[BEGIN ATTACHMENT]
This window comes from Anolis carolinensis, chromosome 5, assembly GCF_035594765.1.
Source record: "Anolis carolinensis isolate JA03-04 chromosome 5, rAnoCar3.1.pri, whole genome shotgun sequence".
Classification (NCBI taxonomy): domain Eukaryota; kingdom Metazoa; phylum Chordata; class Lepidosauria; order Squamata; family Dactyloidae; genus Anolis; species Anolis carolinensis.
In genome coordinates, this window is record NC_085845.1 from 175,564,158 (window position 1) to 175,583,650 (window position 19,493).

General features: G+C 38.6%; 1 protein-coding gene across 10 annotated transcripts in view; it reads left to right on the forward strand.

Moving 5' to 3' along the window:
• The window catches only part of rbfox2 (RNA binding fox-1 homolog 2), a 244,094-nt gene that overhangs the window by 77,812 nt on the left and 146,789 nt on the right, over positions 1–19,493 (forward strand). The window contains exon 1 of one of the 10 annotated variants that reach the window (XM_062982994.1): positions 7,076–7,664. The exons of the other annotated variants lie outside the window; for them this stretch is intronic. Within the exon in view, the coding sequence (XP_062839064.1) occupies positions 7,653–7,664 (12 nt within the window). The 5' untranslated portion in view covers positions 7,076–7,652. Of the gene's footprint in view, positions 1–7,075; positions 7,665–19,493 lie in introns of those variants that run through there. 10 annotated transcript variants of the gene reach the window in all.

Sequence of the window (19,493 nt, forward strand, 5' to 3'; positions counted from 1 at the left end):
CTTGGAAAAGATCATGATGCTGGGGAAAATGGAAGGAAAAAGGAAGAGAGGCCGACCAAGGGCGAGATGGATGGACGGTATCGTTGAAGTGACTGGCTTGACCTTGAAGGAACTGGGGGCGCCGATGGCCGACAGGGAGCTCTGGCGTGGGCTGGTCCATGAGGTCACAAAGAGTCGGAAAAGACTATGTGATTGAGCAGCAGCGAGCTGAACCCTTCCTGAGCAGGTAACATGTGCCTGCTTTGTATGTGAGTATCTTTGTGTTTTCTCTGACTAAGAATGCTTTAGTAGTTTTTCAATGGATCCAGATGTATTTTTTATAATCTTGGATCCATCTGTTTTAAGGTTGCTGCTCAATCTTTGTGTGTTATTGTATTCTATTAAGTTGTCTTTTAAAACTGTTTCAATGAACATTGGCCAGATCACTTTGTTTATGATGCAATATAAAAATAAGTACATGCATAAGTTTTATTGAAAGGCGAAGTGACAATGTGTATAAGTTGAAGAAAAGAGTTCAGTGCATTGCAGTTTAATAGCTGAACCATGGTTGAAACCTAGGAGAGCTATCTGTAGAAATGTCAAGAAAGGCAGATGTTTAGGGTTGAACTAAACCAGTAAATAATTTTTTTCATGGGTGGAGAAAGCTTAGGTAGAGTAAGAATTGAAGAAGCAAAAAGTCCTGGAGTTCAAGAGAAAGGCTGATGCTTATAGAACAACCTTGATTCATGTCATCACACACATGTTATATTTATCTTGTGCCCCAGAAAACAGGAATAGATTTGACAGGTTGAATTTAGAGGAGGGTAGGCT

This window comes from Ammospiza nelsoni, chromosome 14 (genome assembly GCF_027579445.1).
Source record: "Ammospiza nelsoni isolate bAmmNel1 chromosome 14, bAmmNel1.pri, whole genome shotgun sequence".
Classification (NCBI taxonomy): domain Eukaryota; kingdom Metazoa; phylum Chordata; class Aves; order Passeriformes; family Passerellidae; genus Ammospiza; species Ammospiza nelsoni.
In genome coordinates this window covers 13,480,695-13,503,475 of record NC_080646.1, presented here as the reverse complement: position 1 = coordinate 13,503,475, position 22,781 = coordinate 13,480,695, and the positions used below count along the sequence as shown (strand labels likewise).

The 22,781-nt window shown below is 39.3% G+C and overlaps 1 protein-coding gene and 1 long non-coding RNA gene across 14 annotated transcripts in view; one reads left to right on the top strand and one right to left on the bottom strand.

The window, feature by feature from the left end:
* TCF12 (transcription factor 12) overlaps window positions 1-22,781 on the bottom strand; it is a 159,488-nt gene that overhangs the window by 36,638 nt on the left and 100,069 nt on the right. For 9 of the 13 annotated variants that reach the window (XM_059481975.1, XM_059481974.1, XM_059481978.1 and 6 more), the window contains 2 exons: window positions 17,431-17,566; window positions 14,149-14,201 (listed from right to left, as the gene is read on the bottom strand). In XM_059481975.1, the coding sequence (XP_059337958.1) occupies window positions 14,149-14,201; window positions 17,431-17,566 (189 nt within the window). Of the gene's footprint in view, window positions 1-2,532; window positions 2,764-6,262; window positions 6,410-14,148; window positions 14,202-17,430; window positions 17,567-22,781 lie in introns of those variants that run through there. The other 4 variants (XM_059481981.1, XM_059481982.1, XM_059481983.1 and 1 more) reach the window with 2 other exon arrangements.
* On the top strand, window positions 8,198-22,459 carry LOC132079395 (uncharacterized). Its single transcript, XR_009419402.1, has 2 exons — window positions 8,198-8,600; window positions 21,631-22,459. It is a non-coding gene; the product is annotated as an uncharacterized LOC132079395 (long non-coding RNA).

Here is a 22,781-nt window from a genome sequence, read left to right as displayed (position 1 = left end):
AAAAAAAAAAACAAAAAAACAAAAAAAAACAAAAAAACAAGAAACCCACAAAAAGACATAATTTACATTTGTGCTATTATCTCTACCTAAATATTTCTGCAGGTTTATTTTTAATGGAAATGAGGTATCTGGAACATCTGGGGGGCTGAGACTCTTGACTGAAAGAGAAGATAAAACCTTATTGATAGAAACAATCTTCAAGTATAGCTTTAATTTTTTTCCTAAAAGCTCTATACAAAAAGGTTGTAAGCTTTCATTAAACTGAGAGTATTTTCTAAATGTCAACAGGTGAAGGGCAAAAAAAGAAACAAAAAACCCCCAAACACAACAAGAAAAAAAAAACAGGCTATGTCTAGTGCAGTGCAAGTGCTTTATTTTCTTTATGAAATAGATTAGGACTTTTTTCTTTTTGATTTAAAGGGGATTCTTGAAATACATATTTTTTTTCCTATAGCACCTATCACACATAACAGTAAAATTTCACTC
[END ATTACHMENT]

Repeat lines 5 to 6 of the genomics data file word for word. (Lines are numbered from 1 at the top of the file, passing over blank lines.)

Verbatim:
General features: G+C 38.6%; 1 protein-coding gene across 10 annotated transcripts in view; it reads left to right on the forward strand.

Moving 5' to 3' along the window: